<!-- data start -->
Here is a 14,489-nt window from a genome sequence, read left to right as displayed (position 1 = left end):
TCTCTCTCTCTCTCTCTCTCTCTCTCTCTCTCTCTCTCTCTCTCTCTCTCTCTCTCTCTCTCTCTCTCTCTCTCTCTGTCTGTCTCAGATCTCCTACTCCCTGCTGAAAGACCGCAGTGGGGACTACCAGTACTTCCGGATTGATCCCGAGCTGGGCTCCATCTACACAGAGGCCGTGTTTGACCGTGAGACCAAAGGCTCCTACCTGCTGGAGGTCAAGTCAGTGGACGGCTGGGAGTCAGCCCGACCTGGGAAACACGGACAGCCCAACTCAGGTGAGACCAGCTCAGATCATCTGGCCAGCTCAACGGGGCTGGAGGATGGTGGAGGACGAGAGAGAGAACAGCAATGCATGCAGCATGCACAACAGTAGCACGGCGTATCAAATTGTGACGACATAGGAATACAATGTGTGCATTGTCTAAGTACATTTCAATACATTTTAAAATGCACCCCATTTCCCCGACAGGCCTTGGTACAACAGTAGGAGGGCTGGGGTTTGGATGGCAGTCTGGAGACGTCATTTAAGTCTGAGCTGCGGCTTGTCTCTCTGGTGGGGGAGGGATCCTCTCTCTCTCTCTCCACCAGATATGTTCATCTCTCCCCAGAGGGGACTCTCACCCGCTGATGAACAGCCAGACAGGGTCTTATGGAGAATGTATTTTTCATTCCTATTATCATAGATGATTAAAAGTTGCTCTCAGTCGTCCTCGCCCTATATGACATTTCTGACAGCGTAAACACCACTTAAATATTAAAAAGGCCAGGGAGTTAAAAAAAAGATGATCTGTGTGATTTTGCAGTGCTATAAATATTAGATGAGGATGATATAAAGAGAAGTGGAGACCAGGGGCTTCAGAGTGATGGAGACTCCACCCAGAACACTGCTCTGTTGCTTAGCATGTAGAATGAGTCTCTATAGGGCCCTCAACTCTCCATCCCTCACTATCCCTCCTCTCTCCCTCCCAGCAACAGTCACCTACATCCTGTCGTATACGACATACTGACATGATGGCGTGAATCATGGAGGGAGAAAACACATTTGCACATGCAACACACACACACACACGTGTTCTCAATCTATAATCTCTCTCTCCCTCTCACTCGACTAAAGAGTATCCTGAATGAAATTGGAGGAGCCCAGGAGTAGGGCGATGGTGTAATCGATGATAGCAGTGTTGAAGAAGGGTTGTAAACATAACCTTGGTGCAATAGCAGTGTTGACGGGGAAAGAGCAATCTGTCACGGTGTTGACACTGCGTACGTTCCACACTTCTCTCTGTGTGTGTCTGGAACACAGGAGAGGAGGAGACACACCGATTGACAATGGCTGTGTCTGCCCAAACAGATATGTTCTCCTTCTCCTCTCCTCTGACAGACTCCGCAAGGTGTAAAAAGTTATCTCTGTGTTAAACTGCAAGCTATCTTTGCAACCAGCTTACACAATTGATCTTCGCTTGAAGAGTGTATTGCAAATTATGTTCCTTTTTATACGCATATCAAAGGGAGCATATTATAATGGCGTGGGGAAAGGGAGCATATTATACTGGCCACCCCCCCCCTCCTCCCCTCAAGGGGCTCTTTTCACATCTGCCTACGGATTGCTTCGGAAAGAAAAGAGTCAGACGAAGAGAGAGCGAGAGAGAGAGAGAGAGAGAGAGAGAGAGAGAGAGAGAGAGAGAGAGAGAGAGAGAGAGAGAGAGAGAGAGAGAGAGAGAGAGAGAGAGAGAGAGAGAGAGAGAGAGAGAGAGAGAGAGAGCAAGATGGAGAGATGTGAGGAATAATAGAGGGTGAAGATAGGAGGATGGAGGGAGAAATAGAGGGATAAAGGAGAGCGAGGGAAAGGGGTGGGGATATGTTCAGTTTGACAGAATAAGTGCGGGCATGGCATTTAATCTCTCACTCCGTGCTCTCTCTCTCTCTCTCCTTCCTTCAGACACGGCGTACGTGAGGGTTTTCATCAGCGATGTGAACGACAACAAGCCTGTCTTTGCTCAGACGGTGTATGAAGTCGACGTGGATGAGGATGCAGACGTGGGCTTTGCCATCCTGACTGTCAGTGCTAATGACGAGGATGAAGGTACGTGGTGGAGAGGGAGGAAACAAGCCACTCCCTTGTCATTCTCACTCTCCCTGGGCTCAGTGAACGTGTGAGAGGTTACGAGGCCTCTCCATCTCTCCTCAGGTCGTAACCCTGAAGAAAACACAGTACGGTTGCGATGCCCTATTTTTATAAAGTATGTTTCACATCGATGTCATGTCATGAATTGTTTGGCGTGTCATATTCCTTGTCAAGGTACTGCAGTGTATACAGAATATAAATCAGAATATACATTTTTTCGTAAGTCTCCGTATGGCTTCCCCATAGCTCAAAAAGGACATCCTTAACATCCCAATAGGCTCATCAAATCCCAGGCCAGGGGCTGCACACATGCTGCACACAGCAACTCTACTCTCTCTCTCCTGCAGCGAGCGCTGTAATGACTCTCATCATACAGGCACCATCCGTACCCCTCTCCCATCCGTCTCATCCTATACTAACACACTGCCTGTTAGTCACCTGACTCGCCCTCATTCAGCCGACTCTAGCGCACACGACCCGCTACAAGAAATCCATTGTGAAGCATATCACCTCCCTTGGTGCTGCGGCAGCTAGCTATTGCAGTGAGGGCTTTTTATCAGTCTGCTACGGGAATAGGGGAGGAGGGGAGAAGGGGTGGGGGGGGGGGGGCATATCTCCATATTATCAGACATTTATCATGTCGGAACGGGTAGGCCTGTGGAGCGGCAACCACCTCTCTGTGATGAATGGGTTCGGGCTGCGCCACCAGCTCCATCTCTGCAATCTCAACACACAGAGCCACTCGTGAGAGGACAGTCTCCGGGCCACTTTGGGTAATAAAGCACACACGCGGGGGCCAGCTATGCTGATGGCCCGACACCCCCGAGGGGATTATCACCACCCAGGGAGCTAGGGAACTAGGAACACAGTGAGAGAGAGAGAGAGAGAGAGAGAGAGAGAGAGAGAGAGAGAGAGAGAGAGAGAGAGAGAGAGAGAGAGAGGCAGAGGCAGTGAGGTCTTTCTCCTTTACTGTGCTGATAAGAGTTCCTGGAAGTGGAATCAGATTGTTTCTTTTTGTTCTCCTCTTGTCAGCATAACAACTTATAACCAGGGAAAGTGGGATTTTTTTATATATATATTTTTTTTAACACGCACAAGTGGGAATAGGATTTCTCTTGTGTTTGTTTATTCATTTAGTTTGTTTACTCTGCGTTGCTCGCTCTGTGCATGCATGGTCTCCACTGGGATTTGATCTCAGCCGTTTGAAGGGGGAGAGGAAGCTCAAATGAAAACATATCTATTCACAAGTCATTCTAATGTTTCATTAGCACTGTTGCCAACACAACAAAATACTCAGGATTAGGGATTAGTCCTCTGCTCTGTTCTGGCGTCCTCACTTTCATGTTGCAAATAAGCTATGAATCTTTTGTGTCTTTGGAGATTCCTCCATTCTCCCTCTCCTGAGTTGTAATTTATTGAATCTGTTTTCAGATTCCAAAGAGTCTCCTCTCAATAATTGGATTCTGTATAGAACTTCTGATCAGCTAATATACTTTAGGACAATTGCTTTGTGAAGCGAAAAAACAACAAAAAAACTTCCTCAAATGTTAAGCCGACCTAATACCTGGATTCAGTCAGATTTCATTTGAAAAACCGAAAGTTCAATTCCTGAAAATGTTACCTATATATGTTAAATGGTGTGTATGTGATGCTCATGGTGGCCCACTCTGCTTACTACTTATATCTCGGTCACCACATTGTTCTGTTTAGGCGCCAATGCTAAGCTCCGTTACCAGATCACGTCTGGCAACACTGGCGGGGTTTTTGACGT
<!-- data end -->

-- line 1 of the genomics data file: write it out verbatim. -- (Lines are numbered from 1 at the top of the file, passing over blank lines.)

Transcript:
Here is a 14,489-nt window from a genome sequence, read left to right as displayed (position 1 = left end):